Surrounded by bodies and overturned lifeboats, the survivors in Lifeboat 12 watch as the City of Benares sinks, and wonder when and if they will be rescued. With enough food and water for only eight days, Lifeboat 12 drifts in the rough seas of the open ocean for eight days.

Lifeboat 12 is based on the true story of the torpedoing and sinking of the City of Benares, and while it is a fictionalized telling, it is based on the account of the Kenneth Sparks and other survivors, whom Susan Hood interviewed for this free verse novel (knowing Ken survived isn't a spoiler).

Hood spent a lot of time interviewing Ken just before he passed away and she has really captured his 13 year old self. He is both is appealing and believable, a friendly, lively, bright boy who notices everything around him and is curious about it all. His anger at his family for sending him away feels genuine, as does his fear - going back for his coat so his stepmum won't be angry at him, sitting in an overcrowded lifeboat wondering if he would be rescued - and the disappointment that his parents couldn't see him off when he left, and then having travel alone to London when he returns to England. I liked how Hood has Ken mention in passing that planes are his hobby, rather than making a big deal about it, and he knows them all, knowledge that ultimately saved the people in Lifeboat 12.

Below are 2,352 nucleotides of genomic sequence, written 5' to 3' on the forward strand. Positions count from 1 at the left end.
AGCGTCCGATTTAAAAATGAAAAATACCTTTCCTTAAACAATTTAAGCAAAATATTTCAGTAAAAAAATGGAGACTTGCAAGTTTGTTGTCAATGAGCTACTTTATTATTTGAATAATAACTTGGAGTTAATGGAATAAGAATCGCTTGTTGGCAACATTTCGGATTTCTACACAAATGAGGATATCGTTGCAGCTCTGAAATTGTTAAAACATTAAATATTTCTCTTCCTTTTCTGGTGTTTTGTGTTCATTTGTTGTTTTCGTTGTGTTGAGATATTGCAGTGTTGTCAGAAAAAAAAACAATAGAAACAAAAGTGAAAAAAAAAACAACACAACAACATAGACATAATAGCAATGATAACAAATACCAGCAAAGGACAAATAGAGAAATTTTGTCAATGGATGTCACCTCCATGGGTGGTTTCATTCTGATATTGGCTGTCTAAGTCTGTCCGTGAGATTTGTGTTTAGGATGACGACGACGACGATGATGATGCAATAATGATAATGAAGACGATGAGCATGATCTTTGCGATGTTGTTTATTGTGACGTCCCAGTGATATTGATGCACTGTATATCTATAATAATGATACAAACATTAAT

Lifeboat 12 is a coming of age story that most readers will find hard to put down. It is divided into three sections - Escape, Afloat, and Rescue, and each section gives a day by day account of what Ken was experiencing. And when you are finished reading Ken's fictionalized story, there is plenty of back matter to explore, including facts about lifeboat 12, information on the people who survived, plenty of photographs, and books for further investigating, interesting websites, and videos, and information about the crewmen, particularly the Asian crew.

Lifeboat 12 is a testament to courage, a gripping, tension filled novel that will have you on the edge of your seat from beginning to end.

This book is recommended for readers age 9+
This book was an EARC received from NetGalley

This photo in the back matter really caught my eye. I had done some research years ago on overseas evacuations of British children, including the City of Benares. Sure enough, I had a copy of this picture from The Daily Telegraph and Morning Post dated September 28, 1940, along with this account by Kenneth Sparks. So I can honestly say that Susan Hood really has brought Ken's to life for today's readers.

Wednesday, August 22, 2018

G.I. Dogs: Judy, Prisoner of War (G.I. Dogs #1) by Laurie Calkhoven

Judy is an English Pointer born in Shanghai, China in 1936. She's a curious pup and, at only three weeks old, she escapes her kennel and has some wild adventures in Shanghai, including her first run-in with Japanese soldiers, who kick her out of their way. By the time she gets back to the kennel, her brothers and sisters have all gone to homes, and the kennel owner decides to keep Judy.